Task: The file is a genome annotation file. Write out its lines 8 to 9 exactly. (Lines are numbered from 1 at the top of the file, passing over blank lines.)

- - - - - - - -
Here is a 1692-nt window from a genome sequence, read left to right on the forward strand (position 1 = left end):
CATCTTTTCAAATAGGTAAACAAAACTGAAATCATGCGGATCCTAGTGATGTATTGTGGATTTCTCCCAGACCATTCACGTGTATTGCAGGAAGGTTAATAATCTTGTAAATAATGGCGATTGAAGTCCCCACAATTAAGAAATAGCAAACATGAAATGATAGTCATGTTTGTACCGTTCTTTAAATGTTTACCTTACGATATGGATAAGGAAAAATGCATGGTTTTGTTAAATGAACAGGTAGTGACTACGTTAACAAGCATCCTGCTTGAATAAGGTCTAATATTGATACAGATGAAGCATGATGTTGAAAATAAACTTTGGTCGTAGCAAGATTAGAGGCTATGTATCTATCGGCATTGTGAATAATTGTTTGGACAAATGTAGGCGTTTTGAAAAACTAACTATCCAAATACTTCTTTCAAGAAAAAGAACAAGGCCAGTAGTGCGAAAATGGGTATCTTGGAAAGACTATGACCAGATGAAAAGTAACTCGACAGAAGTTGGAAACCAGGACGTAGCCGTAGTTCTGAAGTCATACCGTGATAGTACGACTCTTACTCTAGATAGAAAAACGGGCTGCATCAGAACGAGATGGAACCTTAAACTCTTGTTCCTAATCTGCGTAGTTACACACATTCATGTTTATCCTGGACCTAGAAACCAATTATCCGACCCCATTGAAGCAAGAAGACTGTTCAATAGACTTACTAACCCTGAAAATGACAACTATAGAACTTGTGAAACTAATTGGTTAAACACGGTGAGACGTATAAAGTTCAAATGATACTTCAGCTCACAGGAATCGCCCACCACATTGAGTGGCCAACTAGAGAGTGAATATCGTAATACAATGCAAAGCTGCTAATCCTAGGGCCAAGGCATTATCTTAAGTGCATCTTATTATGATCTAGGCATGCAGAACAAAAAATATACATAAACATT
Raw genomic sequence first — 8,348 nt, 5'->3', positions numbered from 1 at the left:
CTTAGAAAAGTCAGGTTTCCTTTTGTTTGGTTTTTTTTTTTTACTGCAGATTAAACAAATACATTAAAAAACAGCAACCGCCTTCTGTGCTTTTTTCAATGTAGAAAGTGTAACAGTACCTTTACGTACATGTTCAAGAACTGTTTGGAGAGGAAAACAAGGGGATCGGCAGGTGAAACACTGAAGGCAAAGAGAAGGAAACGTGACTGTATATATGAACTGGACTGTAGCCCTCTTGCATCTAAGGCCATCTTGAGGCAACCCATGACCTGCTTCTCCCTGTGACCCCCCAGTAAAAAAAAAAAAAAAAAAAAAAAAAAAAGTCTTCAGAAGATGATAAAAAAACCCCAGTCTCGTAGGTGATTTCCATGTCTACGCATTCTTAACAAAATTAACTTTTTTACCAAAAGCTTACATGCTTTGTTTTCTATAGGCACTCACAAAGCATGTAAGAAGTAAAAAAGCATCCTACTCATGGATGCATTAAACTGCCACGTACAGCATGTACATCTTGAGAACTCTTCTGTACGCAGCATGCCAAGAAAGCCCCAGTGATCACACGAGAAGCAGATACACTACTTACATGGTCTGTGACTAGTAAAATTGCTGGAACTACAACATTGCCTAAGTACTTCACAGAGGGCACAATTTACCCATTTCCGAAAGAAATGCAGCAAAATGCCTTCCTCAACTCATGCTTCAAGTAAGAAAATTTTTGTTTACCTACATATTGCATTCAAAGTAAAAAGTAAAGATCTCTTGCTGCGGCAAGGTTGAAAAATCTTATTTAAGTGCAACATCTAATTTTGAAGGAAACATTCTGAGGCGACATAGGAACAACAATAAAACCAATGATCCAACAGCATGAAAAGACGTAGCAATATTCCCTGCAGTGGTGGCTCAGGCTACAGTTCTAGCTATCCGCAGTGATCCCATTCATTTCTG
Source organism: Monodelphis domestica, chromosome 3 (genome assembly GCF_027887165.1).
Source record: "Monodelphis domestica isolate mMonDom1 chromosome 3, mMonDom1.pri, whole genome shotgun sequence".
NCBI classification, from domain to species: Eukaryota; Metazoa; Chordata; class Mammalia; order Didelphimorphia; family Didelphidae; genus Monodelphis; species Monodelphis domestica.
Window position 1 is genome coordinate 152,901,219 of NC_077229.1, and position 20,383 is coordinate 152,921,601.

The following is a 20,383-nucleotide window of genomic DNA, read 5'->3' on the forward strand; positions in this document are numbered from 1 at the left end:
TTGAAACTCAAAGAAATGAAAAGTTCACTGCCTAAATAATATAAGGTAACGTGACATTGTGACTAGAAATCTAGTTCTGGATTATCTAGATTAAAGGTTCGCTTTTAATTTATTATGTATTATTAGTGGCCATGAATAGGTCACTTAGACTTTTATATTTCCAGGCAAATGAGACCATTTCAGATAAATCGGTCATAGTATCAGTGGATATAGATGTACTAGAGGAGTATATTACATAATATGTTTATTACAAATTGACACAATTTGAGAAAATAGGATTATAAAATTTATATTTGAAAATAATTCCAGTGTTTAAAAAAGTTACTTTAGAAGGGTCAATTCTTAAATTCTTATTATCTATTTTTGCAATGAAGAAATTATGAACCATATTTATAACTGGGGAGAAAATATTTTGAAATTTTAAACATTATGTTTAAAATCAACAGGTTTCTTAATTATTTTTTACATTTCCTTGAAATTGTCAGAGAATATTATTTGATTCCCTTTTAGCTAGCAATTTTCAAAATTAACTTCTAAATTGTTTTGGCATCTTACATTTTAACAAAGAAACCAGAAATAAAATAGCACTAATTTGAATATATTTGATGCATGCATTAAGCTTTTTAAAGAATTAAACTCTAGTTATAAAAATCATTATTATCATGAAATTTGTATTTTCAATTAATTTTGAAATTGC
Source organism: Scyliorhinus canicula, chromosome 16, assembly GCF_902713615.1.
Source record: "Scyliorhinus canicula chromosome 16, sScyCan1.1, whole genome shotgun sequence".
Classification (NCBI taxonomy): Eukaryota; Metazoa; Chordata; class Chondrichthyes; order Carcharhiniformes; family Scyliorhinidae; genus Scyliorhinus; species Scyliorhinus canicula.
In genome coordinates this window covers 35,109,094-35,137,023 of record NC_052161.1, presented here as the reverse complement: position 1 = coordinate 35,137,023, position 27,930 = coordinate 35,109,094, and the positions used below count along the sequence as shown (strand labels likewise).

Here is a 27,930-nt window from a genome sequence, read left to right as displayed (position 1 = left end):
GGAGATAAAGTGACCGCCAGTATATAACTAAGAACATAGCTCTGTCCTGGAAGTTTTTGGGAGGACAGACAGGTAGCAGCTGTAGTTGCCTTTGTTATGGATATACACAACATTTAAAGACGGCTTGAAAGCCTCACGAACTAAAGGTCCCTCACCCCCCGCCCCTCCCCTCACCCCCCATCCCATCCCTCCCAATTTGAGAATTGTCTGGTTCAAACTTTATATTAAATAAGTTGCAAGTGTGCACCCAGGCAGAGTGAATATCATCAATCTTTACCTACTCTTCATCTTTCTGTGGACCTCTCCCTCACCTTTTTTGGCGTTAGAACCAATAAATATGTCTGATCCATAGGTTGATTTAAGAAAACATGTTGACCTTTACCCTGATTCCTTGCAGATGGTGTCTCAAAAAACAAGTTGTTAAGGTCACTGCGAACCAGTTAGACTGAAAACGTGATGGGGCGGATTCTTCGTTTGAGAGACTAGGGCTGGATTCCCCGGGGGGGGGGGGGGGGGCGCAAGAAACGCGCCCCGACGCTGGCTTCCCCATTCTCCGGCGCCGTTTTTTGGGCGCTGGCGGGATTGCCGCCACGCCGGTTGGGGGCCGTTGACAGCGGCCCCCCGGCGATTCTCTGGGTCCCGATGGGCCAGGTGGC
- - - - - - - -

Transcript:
Window position 1 is genome coordinate 152,901,219 of NC_077229.1, and position 20,383 is coordinate 152,921,601.

The following is a 20,383-nucleotide window of genomic DNA, read 5'->3' on the forward strand; positions in this document are numbered from 1 at the left end: